Profile of Anthony O'Donnell
Blog Posts: 2240
Anthony O'Donnell has covered technology in the insurance industry since 2000, when he joined the editorial staff of Insurance & Technology. As an editor and reporter for I&T and the InformationWeek Financial Services of TechWeb he has written on all areas of information technology in the property/casualty, life and health insurance industries, following the trends and issues faced by senior technology executives. In addition to reporting and editorial duties for I&T, O'Donnell also serves as a moderator and speaker at industry events and broadcasts. He began his editorial career in the healthcare industry where he reported and edited for medical publications with a variety of audiences, from the general public to physicians and researchers. He has also worked in the healthcare field as a media relations professional and Spanish/English interpreter/translator, and has taught English composition and conversation classes to native speakers of Spanish, both in the United States and in Latin America. O'Donnell lives in the Portland, Oregon area with his wife and two sons.
Articles by Anthony O'Donnell
posted in December 2008
Agreements covering a portfolio of networking services and mobility capabilities renew Blue Cross and Blue Shield Association's existing relationship with AT&T Business Solutions as its primary network services provider.
Preoccupation with financial crisis-related woes is likely to drive the new administration to implement some form of federal oversight of the insurance industry.
Near-term hurricane models introduced by AIR Worldwide, EQECAT and RMS in 2006, predicted cumulative insured losses of 37.2 billion, $40.8 billion and $42 billion respectively-seriously short of the actual cumulative losses of $13.3 billion during the specified period.
IT will play a leading role in correcting the weaknesses in managing enterprise risk that have been exposed by the financial crisis.
Insurance Tech Outlook 2009: The coming year promises to test CIOs with budget constraints and tactical challenges — but rewards will come to firms that position themselves for strategic success, say industry experts.
It is unclear whether the report's title reflects the GAO's leaden wonkishness or a terrifically dry sense of humor, but it is called "FEMA's Rate-Setting Process Warrants Attention." It will be interesting to see what kind of attention it gets when current authorization for the NFIP expires on March 6, 2009.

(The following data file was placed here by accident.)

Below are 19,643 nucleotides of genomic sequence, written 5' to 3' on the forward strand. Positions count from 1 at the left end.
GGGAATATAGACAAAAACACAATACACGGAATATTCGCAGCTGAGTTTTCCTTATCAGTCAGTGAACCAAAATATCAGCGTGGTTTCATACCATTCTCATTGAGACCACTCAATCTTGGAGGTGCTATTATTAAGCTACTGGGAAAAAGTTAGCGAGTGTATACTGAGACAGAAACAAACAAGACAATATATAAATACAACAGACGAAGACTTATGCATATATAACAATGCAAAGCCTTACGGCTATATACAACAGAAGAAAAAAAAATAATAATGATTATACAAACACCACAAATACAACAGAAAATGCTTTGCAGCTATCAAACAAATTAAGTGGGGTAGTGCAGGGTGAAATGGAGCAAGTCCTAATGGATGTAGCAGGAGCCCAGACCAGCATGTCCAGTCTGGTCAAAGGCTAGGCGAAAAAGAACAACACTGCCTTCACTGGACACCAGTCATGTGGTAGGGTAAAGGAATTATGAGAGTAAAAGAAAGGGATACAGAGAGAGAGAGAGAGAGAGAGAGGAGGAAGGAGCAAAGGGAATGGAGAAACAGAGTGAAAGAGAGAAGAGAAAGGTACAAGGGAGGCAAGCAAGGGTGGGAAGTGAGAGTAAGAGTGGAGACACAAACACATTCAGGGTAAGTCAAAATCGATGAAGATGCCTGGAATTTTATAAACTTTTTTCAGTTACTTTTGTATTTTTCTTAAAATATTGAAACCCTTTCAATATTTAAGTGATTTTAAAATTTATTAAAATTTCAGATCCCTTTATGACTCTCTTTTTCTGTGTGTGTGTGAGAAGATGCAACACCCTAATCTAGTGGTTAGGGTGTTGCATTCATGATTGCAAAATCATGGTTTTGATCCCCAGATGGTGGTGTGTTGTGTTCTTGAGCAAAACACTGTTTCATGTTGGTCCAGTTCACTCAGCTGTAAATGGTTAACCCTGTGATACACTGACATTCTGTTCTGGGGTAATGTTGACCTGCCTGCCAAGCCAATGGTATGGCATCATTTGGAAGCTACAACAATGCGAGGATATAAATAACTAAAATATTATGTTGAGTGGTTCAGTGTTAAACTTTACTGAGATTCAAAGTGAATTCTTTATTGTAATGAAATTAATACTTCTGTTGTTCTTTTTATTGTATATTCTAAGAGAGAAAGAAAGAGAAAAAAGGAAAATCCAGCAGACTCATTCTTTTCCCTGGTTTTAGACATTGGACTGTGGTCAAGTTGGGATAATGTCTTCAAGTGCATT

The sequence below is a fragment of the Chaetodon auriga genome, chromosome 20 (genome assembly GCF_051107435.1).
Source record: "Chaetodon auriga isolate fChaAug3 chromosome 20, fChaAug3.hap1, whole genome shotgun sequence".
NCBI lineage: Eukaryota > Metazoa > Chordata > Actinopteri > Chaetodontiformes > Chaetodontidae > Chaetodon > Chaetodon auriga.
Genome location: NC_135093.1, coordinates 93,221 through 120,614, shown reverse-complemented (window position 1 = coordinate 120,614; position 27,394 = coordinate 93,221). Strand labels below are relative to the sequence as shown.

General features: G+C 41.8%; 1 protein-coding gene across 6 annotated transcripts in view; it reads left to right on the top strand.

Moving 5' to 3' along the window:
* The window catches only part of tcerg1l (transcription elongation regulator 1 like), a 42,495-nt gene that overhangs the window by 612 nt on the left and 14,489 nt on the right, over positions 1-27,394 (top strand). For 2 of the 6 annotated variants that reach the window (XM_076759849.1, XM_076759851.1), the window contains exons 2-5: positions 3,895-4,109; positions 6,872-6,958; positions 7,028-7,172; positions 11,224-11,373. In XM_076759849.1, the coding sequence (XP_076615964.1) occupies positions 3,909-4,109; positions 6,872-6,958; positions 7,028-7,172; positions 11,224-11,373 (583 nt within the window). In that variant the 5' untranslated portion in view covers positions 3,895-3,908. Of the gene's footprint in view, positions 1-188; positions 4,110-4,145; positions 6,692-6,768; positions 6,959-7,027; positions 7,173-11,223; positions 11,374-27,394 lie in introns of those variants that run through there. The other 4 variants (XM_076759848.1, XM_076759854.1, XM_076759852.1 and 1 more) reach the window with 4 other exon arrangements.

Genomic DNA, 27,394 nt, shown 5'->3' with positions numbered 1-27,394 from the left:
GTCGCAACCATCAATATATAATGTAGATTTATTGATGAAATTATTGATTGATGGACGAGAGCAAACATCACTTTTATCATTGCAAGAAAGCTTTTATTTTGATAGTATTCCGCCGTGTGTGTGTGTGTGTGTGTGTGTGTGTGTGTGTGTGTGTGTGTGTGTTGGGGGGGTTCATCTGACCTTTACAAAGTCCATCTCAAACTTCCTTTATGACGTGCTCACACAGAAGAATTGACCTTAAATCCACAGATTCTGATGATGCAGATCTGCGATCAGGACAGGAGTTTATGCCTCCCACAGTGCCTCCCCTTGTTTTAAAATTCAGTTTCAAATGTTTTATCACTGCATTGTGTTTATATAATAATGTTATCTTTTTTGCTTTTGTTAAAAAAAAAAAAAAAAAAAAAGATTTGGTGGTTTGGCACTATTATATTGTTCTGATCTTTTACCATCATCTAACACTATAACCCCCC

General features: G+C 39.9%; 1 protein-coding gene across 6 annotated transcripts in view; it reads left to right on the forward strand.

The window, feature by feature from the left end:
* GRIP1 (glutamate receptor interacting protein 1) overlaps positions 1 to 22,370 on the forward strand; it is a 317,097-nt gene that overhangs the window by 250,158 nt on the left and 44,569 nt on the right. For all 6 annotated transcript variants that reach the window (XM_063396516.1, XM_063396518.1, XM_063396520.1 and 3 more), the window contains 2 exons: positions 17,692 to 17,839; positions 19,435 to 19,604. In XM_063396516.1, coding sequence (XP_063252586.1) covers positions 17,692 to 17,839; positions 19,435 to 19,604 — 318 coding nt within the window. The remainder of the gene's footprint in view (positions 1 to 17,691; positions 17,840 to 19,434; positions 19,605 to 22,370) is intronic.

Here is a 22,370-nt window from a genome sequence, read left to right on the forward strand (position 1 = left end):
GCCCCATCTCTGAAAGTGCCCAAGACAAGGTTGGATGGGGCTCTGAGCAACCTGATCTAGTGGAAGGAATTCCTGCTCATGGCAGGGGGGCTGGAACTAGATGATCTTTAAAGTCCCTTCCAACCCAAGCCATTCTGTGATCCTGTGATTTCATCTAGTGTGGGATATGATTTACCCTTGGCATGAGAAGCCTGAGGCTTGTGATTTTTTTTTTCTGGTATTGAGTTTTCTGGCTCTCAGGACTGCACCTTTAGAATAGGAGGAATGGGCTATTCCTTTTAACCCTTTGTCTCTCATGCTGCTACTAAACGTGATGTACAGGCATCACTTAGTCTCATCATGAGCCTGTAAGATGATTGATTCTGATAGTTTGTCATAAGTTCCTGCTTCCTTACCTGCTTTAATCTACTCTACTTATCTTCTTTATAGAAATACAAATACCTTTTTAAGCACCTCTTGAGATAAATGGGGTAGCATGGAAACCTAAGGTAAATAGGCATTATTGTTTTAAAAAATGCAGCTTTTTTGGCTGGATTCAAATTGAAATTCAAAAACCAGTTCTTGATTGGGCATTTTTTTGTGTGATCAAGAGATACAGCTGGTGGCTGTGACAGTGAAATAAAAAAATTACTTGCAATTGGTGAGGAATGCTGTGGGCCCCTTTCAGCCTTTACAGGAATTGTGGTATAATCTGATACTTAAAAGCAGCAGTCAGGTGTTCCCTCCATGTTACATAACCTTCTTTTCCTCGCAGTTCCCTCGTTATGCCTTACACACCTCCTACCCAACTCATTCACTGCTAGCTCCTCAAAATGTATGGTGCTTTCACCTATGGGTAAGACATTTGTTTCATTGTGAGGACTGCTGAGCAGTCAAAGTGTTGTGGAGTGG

Given the ravages the financial crisis has wrought in the insurance industry, greater cost consciousness will return to insurance IT organizations. But unlike during the downturn following the dot-com bust, carriers are likely to sustain levels of pre-crisis spending.
Though the financial services industry has seen a precipitous change in the business environment and will adopt austerity measures, insurers are likely to be opportunistic in their technology investments.
The National Association of Insurance Commissioners (NAIC) has adopted its Reinsurance Regulatory Modernization Framework Proposal, which modernizes U.S. state-based regulation of reinsurance through the creation of two new classes of reinsurers subject to U.S. insurance regulation.
Despite the Democratic Party's dominance in the wake of the election, the financial crisis will shape government behavior more than the government's shaping regulation according to its ideological bent.
Given that a Democratic president is succeeding a two-term Republican and that, moreover, the Democratic Party has increased its dominance in Congress, the insurance industry might be expecting significant changes to ensue from the Nov. 4 election. However, the industry anticipating change more as a result of the financial crisis than the election.
A civilized world is one in which its inhabitants can concentrate on creative activities and business rather on the more fundamental concerns of self-preservation. It is only too easily for barbarians to destroy that fragile order by harming the defenseless.